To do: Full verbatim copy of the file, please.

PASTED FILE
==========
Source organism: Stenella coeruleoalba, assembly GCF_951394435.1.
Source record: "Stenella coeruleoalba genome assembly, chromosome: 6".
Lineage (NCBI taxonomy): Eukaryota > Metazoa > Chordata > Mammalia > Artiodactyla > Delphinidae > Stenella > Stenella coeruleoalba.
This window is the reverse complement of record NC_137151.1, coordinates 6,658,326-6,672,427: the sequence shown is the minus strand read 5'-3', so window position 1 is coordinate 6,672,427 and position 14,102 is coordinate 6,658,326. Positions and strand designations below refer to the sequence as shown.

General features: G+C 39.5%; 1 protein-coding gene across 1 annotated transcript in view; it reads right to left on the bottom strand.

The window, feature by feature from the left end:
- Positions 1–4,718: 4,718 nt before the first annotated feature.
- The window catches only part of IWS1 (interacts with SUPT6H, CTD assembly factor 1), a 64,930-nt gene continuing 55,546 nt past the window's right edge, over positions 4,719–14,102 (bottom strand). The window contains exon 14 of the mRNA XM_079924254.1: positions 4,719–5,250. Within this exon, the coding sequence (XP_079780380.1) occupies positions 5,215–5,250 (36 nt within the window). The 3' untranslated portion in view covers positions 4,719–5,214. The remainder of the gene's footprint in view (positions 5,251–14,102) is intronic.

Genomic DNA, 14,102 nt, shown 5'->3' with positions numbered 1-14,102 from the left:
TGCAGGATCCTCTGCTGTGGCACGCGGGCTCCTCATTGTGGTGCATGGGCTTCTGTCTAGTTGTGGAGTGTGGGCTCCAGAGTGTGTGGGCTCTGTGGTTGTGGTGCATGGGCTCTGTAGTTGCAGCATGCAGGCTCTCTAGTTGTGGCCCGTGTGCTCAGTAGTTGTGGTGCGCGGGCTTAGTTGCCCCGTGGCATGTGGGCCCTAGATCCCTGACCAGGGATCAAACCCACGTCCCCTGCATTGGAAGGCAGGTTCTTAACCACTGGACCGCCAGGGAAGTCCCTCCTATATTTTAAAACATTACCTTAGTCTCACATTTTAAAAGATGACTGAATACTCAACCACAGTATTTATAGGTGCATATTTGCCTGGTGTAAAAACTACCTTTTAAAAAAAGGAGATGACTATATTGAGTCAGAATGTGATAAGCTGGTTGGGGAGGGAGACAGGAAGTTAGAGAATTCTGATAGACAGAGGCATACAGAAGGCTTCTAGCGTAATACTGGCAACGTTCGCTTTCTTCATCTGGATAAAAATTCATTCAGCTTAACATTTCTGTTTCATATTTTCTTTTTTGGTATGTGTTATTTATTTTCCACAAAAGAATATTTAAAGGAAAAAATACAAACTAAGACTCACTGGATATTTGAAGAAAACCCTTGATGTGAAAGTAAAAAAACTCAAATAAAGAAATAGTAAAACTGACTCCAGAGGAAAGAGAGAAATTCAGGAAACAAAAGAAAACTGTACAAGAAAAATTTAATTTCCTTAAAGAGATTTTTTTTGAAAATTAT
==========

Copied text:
Source organism: Stenella coeruleoalba, assembly GCF_951394435.1.
Source record: "Stenella coeruleoalba genome assembly, chromosome: 6".
Lineage (NCBI taxonomy): Eukaryota > Metazoa > Chordata > Mammalia > Artiodactyla > Delphinidae > Stenella > Stenella coeruleoalba.
This window is the reverse complement of record NC_137151.1, coordinates 6,658,326-6,672,427: the sequence shown is the minus strand read 5'-3', so window position 1 is coordinate 6,672,427 and position 14,102 is coordinate 6,658,326. Positions and strand designations below refer to the sequence as shown.

General features: G+C 39.5%; 1 protein-coding gene across 1 annotated transcript in view; it reads right to left on the bottom strand.

The window, feature by feature from the left end:
- Positions 1–4,718: 4,718 nt before the first annotated feature.
- The window catches only part of IWS1 (interacts with SUPT6H, CTD assembly factor 1), a 64,930-nt gene continuing 55,546 nt past the window's right edge, over positions 4,719–14,102 (bottom strand). The window contains exon 14 of the mRNA XM_079924254.1: positions 4,719–5,250. Within this exon, the coding sequence (XP_079780380.1) occupies positions 5,215–5,250 (36 nt within the window). The 3' untranslated portion in view covers positions 4,719–5,214. The remainder of the gene's footprint in view (positions 5,251–14,102) is intronic.

Genomic DNA, 14,102 nt, shown 5'->3' with positions numbered 1-14,102 from the left:
TGCAGGATCCTCTGCTGTGGCACGCGGGCTCCTCATTGTGGTGCATGGGCTTCTGTCTAGTTGTGGAGTGTGGGCTCCAGAGTGTGTGGGCTCTGTGGTTGTGGTGCATGGGCTCTGTAGTTGCAGCATGCAGGCTCTCTAGTTGTGGCCCGTGTGCTCAGTAGTTGTGGTGCGCGGGCTTAGTTGCCCCGTGGCATGTGGGCCCTAGATCCCTGACCAGGGATCAAACCCACGTCCCCTGCATTGGAAGGCAGGTTCTTAACCACTGGACCGCCAGGGAAGTCCCTCCTATATTTTAAAACATTACCTTAGTCTCACATTTTAAAAGATGACTGAATACTCAACCACAGTATTTATAGGTGCATATTTGCCTGGTGTAAAAACTACCTTTTAAAAAAAGGAGATGACTATATTGAGTCAGAATGTGATAAGCTGGTTGGGGAGGGAGACAGGAAGTTAGAGAATTCTGATAGACAGAGGCATACAGAAGGCTTCTAGCGTAATACTGGCAACGTTCGCTTTCTTCATCTGGATAAAAATTCATTCAGCTTAACATTTCTGTTTCATATTTTCTTTTTTGGTATGTGTTATTTATTTTCCACAAAAGAATATTTAAAGGAAAAAATACAAACTAAGACTCACTGGATATTTGAAGAAAACCCTTGATGTGAAAGTAAAAAAACTCAAATAAAGAAATAGTAAAACTGACTCCAGAGGAAAGAGAGAAATTCAGGAAACAAAAGAAAACTGTACAAGAAAAATTTAATTTCCTTAAAGAGATTTTTTTTGAAAATTAT